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E-book readers read offline and on: study



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Updated: May 6, 2012 8:24AM

One in five American adults report reading an e-book in the past year, and those who read e-books devoured more books than those who read the old-fashioned way (24 versus 15 on average in the previous 12 months), according to a report by the Pew Research Center’s Internet & American Life Project.

Other interesting facts: Those who read e-books also read printed books; 41 percent of tablet owners and 35 percent of e-reading device owners say they are reading more since the advent of e-content, mostly due to speedy access, and 29 percent of people are reading books on their smartphones.

But income differences are stark, with 36 percent of people with yearly household incomes of $75,000 or more owning a tablet computer as of mid-January, compared with 8 percent of those earning less than $30,000 a year, according to the report, which is based on research funded by the Bill & Melinda Gates Foundation. Ebook readers also tend to be younger — 24 percent are 18 to 29 years old and 27 percent ages 30 to 49 — and have a college degree.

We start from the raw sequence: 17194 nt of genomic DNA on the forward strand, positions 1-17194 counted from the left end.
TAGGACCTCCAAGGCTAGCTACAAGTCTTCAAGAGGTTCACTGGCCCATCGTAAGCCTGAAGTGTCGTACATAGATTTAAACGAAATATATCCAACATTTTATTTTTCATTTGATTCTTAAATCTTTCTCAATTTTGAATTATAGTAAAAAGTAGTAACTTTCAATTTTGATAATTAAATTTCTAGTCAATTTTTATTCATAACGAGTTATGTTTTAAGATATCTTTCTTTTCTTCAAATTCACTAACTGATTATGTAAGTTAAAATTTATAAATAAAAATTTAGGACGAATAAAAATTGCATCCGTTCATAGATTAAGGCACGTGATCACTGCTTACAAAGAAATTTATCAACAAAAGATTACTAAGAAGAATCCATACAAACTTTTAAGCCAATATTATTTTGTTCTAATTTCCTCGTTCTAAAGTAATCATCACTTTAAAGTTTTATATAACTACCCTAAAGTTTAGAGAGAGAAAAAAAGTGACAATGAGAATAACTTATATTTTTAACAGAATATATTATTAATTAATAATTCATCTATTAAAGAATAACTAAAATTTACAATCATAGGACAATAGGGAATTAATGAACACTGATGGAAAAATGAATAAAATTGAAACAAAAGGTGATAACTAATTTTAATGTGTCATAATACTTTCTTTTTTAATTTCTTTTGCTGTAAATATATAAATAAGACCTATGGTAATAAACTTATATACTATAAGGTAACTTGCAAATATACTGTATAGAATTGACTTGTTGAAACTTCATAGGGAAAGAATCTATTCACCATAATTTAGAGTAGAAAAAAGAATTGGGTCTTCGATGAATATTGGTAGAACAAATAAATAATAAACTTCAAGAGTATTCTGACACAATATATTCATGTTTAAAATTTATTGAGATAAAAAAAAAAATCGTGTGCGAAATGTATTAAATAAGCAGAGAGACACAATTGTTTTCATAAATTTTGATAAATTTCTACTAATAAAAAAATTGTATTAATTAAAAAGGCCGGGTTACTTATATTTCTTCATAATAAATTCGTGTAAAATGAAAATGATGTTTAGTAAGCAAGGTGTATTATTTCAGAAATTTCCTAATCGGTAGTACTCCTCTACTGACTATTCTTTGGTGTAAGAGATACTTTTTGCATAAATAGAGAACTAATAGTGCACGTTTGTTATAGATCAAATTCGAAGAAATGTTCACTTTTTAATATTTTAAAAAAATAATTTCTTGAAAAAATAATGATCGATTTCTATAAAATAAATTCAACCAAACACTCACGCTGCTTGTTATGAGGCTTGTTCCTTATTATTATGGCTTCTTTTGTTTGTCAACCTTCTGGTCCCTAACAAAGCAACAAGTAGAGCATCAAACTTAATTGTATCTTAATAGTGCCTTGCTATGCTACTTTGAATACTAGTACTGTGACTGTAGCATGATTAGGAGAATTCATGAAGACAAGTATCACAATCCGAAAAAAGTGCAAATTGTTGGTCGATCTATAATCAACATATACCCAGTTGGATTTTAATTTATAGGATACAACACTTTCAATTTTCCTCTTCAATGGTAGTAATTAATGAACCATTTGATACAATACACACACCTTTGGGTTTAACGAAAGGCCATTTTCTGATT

The ebook industry reported $1.7 billion in sales in 2011, more than double the figures from 2008, according to industry reports.

Maureen Sullivan, president-elect of the Chicago-based American Library Association, said libraries are still working to convince publishers to allow public libraries to obtain digital versions of books and to loan them without limits. Some publishers have imposed limits on the number of times a library may loan an ebook without paying extra fees.

Sullivan said the degree to which people with higher incomes own e-readers points to the need for public libraries to be able to offer free ebooks and to loan ereaders, especially as people pinched by unemployment and hard times turn to libraries to look for jobs and for relaxation and entertainment, she said.

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